Some of my third great aunts and uncles from the Parker family have been really easy to trace. Some have not. One of the latter is Thomas Parker, and one of the mysteries has been his second wife, Ellen Clinton. According to his marriage record, he married Ellen on 10 Sep 1868 in New London, Wisconsin. The record does not indicate who Ellen’s parents are, her age, or anything that is a direct clue as to who she is. The best clue from that are the witnesses on the record: Thomas Broove and E.P. Perry.
Some time ago I happened across a message board transcription of an obituary for a Mrs. Kate Hutchinson. The transcription, posted in 2002, mentions an Ellen Parker of Belmond, Iowa. A couple of weeks ago, I got around to requesting a copy of that obituary from the Waupaca Area Library and I received it today.
And while the main part of the transcription is pretty close to what was published, it appears the transcriber took liberties with the headline as well as a poem that doesn’t appear in the original. What’s even more interesting is that the original says “Ellen Parke” rather than the transcribed “Ellen Parker”. I’d be willing to bet it’s the right person nevertheless, but what luck in that it is a mistranscribed name that led me to the clue.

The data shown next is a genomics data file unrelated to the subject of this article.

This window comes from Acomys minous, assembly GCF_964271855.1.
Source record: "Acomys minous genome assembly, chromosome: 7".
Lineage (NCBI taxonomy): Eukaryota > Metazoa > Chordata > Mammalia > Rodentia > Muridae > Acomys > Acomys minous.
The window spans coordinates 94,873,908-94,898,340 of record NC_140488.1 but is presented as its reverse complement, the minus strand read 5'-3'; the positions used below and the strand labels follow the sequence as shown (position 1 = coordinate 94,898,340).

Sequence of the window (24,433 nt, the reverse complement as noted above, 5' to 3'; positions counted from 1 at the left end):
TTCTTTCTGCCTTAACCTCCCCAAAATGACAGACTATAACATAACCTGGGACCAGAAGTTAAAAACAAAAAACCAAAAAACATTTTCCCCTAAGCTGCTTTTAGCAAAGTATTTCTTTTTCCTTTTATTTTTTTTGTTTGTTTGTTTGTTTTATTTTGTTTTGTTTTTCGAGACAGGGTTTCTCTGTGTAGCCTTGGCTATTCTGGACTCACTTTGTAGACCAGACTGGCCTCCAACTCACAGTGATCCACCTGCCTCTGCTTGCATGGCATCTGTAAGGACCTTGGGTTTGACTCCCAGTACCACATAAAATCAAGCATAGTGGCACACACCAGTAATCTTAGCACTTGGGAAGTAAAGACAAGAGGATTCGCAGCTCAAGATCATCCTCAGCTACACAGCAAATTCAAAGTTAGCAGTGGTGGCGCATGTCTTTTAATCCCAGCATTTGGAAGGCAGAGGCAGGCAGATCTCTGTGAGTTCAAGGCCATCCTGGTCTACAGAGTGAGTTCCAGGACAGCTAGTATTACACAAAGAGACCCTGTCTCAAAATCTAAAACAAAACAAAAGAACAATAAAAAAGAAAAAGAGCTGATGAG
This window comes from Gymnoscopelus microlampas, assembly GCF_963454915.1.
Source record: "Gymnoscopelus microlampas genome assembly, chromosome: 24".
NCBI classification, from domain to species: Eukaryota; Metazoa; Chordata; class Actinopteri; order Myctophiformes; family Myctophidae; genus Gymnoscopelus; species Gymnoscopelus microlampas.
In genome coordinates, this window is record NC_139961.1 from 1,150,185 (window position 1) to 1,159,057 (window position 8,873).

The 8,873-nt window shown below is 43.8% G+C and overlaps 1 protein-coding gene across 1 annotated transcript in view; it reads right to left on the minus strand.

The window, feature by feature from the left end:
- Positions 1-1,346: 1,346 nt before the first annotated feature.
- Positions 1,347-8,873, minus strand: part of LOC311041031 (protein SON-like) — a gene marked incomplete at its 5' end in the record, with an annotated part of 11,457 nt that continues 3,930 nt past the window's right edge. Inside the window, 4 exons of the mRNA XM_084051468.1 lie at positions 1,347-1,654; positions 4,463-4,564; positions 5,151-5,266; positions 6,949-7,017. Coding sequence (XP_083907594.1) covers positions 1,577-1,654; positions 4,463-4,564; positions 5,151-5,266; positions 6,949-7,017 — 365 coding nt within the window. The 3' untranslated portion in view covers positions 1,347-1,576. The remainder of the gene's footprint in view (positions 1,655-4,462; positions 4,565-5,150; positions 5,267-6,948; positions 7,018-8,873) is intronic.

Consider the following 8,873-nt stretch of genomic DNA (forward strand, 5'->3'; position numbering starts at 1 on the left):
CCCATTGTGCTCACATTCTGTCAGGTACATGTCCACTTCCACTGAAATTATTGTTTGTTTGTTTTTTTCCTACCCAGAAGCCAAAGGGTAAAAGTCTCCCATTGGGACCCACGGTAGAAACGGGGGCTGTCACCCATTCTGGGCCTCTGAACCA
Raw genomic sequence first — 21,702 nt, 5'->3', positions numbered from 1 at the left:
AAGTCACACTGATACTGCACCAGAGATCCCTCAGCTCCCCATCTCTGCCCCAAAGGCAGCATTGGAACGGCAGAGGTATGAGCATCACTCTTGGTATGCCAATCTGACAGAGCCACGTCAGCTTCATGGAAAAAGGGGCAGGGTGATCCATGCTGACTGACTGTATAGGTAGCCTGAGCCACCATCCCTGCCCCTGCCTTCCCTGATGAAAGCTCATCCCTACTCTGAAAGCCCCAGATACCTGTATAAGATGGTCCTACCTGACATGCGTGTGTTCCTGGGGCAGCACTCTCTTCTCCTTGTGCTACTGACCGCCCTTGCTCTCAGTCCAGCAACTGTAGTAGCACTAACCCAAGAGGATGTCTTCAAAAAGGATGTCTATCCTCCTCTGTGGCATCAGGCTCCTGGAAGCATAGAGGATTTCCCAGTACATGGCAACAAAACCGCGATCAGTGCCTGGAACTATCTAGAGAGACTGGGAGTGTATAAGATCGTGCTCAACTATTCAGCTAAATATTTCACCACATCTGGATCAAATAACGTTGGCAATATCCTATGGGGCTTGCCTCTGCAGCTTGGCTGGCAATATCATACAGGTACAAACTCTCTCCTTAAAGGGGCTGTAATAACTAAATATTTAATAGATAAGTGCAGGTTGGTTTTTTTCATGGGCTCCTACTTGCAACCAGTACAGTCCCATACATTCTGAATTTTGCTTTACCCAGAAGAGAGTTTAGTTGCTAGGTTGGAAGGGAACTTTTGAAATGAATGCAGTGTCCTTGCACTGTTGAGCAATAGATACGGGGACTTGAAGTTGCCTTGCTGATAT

Why do I think it’s the right person still? In the 1900 U.S. census and 1905 Iowa census, there is no one by the name Ellen Park or Parke in or around Belmond. There are two Ellen Parkers, however. One is married to my great uncle Frank Parker and one is married to my great uncle Thomas Parker. The Ellen Clinton who shows up in Kate Clinton’s family in the 1860 U.S. census is about the same age, and New London is just a skip away from Waupaca. Worth pursuing.
What I still haven’t found is Ellen Clinton Parker’s death. She’s in the 1910 U.S. census in Belmond, but not the 1915 Iowa census. She’s got no marker in the Saint Francis Cemetery where many other Parkers, ostensibly including her husband, are buried. Did she die? Did she divorce Thomas Parker? Did she abscond? Currently a mystery.